reform to succeed, the yardsticks of progress must be rooted in the principles of content, learning, and equity.


The pressures to change mathematics education reflect society's disappointment with the lack of interest and accomplishment of so many students in today's schools. In the background of public debate is the steady criticism that school mathematics is out of step with today's world and is neither well taught nor well learned.

Unfortunately, these pressures often suggest inconsistent courses of action, with standards-based curriculum and instruction moving in one direction while mandated tests remain aimed in another direction, at an older, more traditional target. Too often, teachers are caught in the middle. To be effective, mathematics education must be rooted in the practice of mathematics, in the art of teaching, and in the needs of society. These pivotal forces drive the current movement to improve mathematics education:

  • A more comprehensive view of mathematics and its role in society: mathematics is no longer just a prerequisite subject for prospective scientists and engineers but is a fundamental aspect of literacy for the twenty-first century.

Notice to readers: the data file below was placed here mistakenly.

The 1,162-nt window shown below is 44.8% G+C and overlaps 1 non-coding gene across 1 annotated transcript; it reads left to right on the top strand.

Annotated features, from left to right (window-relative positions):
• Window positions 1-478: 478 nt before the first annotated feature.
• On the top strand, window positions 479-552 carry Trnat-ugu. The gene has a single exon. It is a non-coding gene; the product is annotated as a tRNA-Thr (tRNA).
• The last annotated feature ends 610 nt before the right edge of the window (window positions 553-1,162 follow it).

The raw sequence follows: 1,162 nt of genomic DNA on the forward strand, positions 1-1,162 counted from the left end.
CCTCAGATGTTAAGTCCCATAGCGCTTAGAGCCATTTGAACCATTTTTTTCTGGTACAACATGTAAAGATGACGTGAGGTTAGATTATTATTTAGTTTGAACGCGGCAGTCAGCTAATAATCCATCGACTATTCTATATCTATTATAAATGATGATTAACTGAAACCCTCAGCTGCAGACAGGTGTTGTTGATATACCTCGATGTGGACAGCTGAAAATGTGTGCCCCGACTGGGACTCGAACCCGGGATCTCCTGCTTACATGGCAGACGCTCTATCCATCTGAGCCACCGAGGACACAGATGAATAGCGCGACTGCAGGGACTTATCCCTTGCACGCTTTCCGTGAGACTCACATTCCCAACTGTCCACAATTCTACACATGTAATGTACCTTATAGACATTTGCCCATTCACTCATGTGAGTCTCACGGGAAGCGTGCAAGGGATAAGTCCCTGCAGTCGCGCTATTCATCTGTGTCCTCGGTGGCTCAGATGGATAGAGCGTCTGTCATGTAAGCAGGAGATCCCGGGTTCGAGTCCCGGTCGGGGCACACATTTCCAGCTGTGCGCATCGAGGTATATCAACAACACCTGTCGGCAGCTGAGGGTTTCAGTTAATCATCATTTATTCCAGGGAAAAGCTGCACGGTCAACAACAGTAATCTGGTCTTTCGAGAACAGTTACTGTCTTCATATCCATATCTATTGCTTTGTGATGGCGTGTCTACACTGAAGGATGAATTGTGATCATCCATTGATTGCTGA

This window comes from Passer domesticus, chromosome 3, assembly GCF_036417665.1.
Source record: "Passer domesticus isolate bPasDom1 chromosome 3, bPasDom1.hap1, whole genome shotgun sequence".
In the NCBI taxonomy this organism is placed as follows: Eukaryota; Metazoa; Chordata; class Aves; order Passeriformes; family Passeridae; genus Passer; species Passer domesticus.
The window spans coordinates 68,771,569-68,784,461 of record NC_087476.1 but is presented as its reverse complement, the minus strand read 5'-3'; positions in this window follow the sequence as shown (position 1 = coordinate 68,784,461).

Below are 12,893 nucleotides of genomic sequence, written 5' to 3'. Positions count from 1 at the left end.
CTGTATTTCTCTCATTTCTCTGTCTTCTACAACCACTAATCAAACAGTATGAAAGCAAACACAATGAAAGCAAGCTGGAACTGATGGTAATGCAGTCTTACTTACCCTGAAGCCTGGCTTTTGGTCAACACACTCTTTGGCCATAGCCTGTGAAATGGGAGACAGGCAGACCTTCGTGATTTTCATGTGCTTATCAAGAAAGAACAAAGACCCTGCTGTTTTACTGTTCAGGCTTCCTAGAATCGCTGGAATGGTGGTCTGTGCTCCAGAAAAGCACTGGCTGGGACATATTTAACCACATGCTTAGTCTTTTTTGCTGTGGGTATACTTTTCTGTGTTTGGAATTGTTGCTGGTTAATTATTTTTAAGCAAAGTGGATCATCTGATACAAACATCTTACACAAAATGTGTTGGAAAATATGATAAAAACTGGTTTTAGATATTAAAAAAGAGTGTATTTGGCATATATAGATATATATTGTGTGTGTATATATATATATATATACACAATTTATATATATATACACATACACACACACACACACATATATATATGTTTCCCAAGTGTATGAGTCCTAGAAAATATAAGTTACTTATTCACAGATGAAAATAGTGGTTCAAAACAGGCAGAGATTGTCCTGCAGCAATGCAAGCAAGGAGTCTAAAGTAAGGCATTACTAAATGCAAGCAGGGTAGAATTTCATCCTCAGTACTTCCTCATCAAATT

• A recommitment to the traditional wisdom that mathematics must be made meaningful to students if it is to be learned, retained, and used.

  • The growing recognition that in this technological era, all students should learn more and better mathematics.

Assessment is the guidance system of education just as standards are the guidance system of reform.


Assessment is the guidance system of education just as standards are the guidance system of reform. It helps teachers and parents determine what students know and what they need to learn. Assessment can play a powerful role in conveying clearly and directly how well students are learning and how well school systems are responding to the national call for higher education standards.

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